FK18 protective ability against glutamate-induced apoptosis was assessed using flow cytometry and TUNEL assay. The flow cytometry results demonstrated that pretreatment with FK18 reduced cell apoptosis from 32.58±1.63 to 22.35±2.26% in the glutamate group (Fig. 2A and B). The TUNEL assay demonstrated that the percentage of TUNEL-positive cells decreased from 26.77±1.10 to 19.34±1.60% in the glutamate group following the application of FK18 (Fig. 3A and B). The bFGF group demonstrated a decrease in apoptosis to 17.62±1.83 and 13.33±1.03% compared with the glutamate group according to the flow cytometry and the TUNEL assay, respectively. The SCpep group demonstrated no significant difference compared with the glutamate group (Figs. 2 and 3).

Effect of FK18 on phosphorylation of Akt and Erk in SH-SY5Y cells

To investigate the potential mechanisms underlying the protective effects of FK18, the present study investigated p-Akt and p-Erk expression with the treatment of glutamate or FK18 at different time points using western blotting. Treatment with 8 mM glutamate decreased the basal p-Akt level in a time-dependent manner by 4.17, 9.38, 12.50, 13.50 and 21.88% compared with the control group after 5, 10, 20, 30 and 60 min of treatment, respectively, while it significantly increased the basal p-Erk level in a time-dependent manner 1.12-, 1.23-, 1.37-, 1.43- and 1.58-fold, respectively (Fig. 4A-C). The decrease of Akt phosphorylation reached significance 60 min after the glutamate injury when compared with the control group, while the increase of Erk phosphorylation reached significance 20 min and peaked at 60 min, following glutamate injury (Fig. 4A-C). FK18 pretreatment maintained a relatively high level of p-Akt and a low level of p-Erk compared with the glutamate group (Fig. 4A-C). The addition of LY294002 significantly blocked the Akt phosphorylation caused by FK18 and promoted the Erk phosphorylation that had been decreased by FK18 (Fig. 4D-F). The addition of U0126 had no effect on the p-Akt level, but significantly downregulated p-Erk expression (Fig. 4D-F) compared with the FK18 group. LY294002 abolished the neuroprotective effect of FK18, with a decrease in cell viability from 76.23±4.58 to 61.83±2.40%, while U0126 facilitated the effect of FK18, increasing cell viability from 76.23±4.58 to 88.23±3.33% (Fig. 4G).

Figure 4

Effect of FK18 on Akt, Erk phosphorylation and apoptosis-associated proteins in SH-SY5Y cells. (A) Representative western blot image demonstrating the effect of FK18 on p-Akt and p-Erk expression following the induction of glutamate in a time-dependent manner. (B and C) Semi-quantification of the relative expression of p-Akt/total Akt and p-Erk/total Erk following glutamate injury in a time-dependent manner. (D) Representative western blot image demonstrating the effect of FK18 on p-Akt and p-Erk expression in the presence or absence of LY294002 or U0126. (E and F) Semi-quantification of the relative expression of p-Akt/total Akt and p-Erk/total Erk in the presence or absence of LY294002 and U0126. (G) Cell viability of SH-SY5Y cells following glutamate injury in the presence or absence of LY294002 or U0126, as determined by MTS assay. (H) Representative western blots demonstrating the expression of Bcl-2, Bax and caspase-3 following glutamate injury, with or without FK18 pretreatment, in the presence or absence of LY294002 or U0126. (I) Bcl-2/Bax protein expression ratio following various treatments. (J) Semi-quantification of cleaved caspase-3 protein expression expressed as a ratio full length caspase-3 expression. The data is expressed as the mean ± SD. *P<0.05 and **P<0.01 vs. control group; #P<0.05 and ##P<0.01 vs. glutamate group; $P<0.05 and $$P<0.01 vs. glutamate-plus-FK18 group. Control group, treated with normal saline; Glu, glutamate; bFGF, basic fibroblast factor; PI, propidium iodide; p, phosphorylated; LY294002, Akt pathway inhibitor; U0126, Erk pathway inhibitor.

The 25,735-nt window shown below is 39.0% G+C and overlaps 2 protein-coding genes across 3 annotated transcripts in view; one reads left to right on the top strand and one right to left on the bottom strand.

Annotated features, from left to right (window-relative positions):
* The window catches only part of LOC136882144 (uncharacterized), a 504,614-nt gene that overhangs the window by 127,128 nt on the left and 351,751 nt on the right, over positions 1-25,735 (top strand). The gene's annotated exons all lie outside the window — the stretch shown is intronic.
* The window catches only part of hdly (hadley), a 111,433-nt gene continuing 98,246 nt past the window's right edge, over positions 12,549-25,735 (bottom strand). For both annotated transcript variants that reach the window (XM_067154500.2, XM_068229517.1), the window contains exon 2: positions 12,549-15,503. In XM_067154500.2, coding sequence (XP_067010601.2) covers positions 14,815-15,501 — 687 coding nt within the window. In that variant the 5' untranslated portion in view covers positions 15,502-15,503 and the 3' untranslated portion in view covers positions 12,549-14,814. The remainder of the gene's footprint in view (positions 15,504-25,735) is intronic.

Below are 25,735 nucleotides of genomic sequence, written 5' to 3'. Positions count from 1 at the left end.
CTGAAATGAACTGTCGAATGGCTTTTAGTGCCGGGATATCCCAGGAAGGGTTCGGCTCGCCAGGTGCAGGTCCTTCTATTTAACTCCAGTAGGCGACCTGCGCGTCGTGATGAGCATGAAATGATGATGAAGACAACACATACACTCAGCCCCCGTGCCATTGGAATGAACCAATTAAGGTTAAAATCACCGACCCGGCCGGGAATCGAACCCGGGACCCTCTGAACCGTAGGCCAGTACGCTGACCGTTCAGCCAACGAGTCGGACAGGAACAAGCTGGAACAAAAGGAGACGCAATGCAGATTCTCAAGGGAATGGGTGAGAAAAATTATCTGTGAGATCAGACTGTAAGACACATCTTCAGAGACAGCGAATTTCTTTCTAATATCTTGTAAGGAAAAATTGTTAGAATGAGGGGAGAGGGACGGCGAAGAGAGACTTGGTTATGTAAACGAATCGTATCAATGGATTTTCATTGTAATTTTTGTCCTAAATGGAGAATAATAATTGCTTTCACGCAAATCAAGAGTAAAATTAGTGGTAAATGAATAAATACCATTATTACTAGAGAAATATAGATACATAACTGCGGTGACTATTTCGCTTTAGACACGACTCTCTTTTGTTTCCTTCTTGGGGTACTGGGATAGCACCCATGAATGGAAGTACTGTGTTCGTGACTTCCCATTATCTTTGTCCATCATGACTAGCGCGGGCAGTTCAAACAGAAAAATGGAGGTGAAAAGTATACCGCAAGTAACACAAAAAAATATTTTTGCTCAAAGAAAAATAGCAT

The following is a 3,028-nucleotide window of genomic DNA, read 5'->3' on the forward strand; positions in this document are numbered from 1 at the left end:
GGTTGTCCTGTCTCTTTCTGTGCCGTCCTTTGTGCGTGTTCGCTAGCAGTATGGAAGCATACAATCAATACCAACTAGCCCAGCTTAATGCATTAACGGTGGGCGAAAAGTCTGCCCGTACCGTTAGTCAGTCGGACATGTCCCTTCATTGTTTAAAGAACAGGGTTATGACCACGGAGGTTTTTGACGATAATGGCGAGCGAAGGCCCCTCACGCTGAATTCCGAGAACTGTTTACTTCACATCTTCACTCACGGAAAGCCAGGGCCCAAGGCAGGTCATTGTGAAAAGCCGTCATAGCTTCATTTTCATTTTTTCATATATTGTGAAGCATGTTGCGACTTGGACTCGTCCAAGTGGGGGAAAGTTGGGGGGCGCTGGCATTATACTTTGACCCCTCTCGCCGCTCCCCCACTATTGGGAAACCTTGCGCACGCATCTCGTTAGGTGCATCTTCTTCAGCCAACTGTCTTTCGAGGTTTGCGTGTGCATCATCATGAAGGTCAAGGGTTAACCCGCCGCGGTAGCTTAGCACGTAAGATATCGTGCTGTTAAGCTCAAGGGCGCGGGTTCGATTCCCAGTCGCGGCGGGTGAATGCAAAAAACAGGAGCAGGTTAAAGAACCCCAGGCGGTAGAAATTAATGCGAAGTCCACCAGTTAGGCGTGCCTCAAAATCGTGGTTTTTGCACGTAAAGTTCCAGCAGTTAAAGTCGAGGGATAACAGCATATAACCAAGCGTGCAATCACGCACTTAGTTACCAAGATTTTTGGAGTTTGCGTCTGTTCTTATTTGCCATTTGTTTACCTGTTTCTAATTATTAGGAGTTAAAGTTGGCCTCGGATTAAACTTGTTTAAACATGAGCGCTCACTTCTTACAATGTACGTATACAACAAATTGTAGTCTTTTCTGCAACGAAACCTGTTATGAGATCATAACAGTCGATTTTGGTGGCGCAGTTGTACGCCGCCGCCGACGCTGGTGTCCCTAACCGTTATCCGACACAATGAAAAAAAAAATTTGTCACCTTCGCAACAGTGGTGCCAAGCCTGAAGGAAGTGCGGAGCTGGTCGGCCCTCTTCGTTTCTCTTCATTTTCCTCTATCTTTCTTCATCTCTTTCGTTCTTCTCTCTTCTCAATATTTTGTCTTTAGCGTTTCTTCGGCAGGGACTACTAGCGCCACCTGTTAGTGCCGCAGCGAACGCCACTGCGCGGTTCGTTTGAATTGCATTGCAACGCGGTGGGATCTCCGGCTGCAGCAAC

Effect of FK18 on apoptosis-associated proteins in SH-SY5Y cells

Bcl-2/Bax ratio was a sensitive determinant of the regulatory effects of glutamate, with or without FK18 and pathway inhibitor pretreatment (27). The ratio significantly decreased following glutamate injury, whereas it significantly increased following the addition of FK18 and was further inhibited by the effect of LY294002, but not affected by U0126 compared with the FK18 group (Fig. 3H and I). The relative protein expression level of cleaved caspase-3 significantly increased following glutamate injury, whereas FK18 pretreatment suppressed this change. The addition of LY294002 reversed this effect, but U0126 was not able to do so (Fig. 3H and J).

Discussion

The present study demonstrated, for the first time that FK18 protects against neuronal cell death induced by glutamate in SH-SY5Y cells. The findings of the present study suggested that the FK18 neuroprotective role is mediated via the Akt and Erk pathways, which may be affected by Akt and Erk phosphorylation, but independently of the caspase apoptotic pathway.

The human neuroblastoma cell line SH-SY5Y possesses similar morphological, neurochemical and electrophysiological properties to neurons and has been widely used for researching the disease pathogenesis and mechanism underlying drugs in the nervous system (28-30). Glutamate-induced injury of SH-SY5Y cells provides a rapid and sensitive in vitro model of neuronal excitotoxicity, with concentrations of glutamate ranging from 2-100 mM (28,31-33). In the present study, it was demonstrated that the injurious effect of glutamate was concentration-dependent using MTS assay; 8 mM of glutamate decreased cell viability by ~50% and was the most suitable concentration for the subsequent observation of drug effects.